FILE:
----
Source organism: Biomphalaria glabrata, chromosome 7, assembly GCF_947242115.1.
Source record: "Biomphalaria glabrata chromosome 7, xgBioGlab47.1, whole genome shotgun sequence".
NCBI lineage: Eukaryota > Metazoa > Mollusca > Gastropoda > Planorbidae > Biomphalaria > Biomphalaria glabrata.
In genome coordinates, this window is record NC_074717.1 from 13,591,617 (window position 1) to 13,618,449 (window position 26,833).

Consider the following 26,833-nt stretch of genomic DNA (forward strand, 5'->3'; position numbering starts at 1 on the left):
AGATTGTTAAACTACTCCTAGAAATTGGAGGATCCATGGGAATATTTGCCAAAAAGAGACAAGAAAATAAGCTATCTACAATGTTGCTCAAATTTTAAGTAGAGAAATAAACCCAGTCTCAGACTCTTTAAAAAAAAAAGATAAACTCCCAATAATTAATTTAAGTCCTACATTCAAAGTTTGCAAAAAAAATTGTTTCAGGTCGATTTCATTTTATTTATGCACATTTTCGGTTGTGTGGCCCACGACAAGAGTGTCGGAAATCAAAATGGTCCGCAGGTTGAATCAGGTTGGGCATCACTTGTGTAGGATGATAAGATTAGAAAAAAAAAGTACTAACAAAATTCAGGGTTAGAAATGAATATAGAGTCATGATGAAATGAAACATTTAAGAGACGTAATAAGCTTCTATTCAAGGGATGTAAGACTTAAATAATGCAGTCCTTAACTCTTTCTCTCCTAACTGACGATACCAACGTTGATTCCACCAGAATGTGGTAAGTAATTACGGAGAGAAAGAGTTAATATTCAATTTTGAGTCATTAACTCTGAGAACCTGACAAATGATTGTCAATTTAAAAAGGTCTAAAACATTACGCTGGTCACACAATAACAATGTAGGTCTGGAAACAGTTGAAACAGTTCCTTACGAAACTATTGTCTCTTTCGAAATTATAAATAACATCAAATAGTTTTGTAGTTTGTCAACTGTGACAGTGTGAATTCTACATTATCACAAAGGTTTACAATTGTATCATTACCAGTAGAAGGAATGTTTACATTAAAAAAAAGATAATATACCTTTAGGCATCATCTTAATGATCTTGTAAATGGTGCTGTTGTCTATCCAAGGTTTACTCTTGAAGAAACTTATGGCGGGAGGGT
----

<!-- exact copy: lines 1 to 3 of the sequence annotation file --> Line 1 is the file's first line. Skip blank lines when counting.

Source organism: Biomphalaria glabrata, chromosome 7, assembly GCF_947242115.1.
Source record: "Biomphalaria glabrata chromosome 7, xgBioGlab47.1, whole genome shotgun sequence".
NCBI lineage: Eukaryota > Metazoa > Mollusca > Gastropoda > Planorbidae > Biomphalaria > Biomphalaria glabrata.